If you’re involved in enterprise networking in any way, you’ve assuredly heard of SD-WAN (Software-Defined Wide Area Network). The term has been in use since at least 2014, which in IT years is a lifetime ago. Still, most of us have not yet actually deployed an enterprise-wide production SD-WAN solution. And many of us have doubts, questions, or blind spots when it comes to the evolution of the modern WAN, which is now well underway.
This post aims to help address your curiosity about SD-WAN and to describe how best to update and upgrade your own WAN network. We’ll start with a quick history of the traditional (fast-becoming “legacy”) enterprise WAN architecture and why change is needed. Then we’ll dive into a few of the technical SD-WAN use cases, as well as some of the ways that SD-WAN may be able to address your most pressing enterprise networking (and security) challenges. Finally, we’ll focus out a bit further, looking toward the horizon in an attempt to see what’s coming next for enterprise networking and cybersecurity in the WAN, branch, cloud, edge, and everywhere in-between.
Traditional Enterprise WAN Architecture
Once upon a time, company networks were small and self-contained. You put all your people in a building, stuffed all your servers in a closet, wired everything up on a LAN, and locked the doors when you went home for the night. But we soon outgrew this. Maybe you realized that the factory should connect to those same servers. Or, maybe you needed your remote sales offices or other branches/retail locations to work off of those same systems. Maybe you decided that you could no longer allow your corporate website to go off-line every time the local power or Internet went out at headquarters. Whatever the specific driver, almost all of us have since decided that we simply must extend our corporate network out of a single building. And thus, the enterprise WAN was born.
First, We Built the WAN
So our servers escaped that closet and moved to a data center, either one we owned or one where we leased collocation space. Our communication needs escaped the building as well, stretching out to data centers, production facilities, branch offices, retail locations, etc. Because all of our enterprise software lived on servers at the data center (DC) and the DC had plenty of clean power, high bandwidth connectivity, and robust cooling, we tended to centralize our network and security gear there as well.
This was the birth of the traditional hub-and-spoke enterprise WAN. It just made the most sense to connect all of our various locations back to the spot with all of our IT resources. While we needed this WAN to be both private and reliable, for most of us, it didn’t make sense to build our physical network. That’s where MPLS services came into the picture. And for a while, these carrier-managed virtual private networks (VPNs) served us well.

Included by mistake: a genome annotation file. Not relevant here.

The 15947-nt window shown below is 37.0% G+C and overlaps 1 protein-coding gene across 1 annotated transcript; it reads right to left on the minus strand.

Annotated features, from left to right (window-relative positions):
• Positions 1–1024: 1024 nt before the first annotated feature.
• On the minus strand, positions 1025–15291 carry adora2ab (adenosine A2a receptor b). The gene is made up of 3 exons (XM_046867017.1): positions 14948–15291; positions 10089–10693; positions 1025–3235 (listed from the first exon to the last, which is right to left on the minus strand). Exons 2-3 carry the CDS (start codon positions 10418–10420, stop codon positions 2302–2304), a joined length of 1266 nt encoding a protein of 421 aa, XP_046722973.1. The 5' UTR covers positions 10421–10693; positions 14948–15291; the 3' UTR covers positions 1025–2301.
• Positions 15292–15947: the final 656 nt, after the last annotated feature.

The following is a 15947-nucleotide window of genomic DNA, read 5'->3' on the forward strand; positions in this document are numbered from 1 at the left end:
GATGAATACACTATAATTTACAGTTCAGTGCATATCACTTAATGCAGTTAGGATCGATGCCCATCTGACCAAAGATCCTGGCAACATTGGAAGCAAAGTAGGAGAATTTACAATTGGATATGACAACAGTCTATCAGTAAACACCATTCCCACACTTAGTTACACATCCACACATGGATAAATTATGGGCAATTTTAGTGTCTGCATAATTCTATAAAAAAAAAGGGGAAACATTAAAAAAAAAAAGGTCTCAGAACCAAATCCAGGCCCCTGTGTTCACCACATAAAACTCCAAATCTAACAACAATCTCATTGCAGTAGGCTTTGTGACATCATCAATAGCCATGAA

Along Came the Cloud
In 2006 Amazon Web Services (AWS) brought us their Elastic Compute Cloud (EC2). But long before that, back in 1999, we were introduced to SaaS by Salesforce. Why is this important to our tale of the enterprise WAN? Well these, and all of the various XaaS (Anything as a Service) “cloud” offerings that have come since, have drastically changed the connectivity requirements placed on our corporate networks. When key applications that serve your business or your customers migrate from physical servers housed in a DC to virtual clouds accessible primarily over the Internet, you have to re-think that old hub-and-spoke MPLS VPN that backhauls all of your traffic to a central location before it can get out on the public Internet, and ultimately to the cloud.
Don’t Forget Digital Disruption
At the same time that we were busy taking advantage of an ever-increasing number of Internet-accessible as-a-service offerings, digital disruption started fundamentally changing the way we do business. Since this is a post about the evolution of the enterprise WAN and not about software development, digitalization, or social media…let’s just say that the demands on our networks have grown as a result. The businesses we support as IT professionals are now completely dependent on fast, reliable, secure, and scalable network communications. Even more than that, digital disruption means that basic connectivity is not enough. Forget red light / green light; welcome to the era of application performance.
Security Gets Serious
Over the same couple of decades that cloud services and Internet connectivity have been woven into the fabric of our organizations, cybersecurity has been thrust front and center. I won’t debate here the causation or correlation of these trends, but I will point out that the security of our digital assets grows in importance every year. Look at the increasing level of government regulation, the growth of end-user privacy concerns, the exploding number and effect of attacks, and the overall level of awareness surrounding cybersecurity. Strong security measures must be built into every aspect of our IT infrastructure, and that includes the WAN.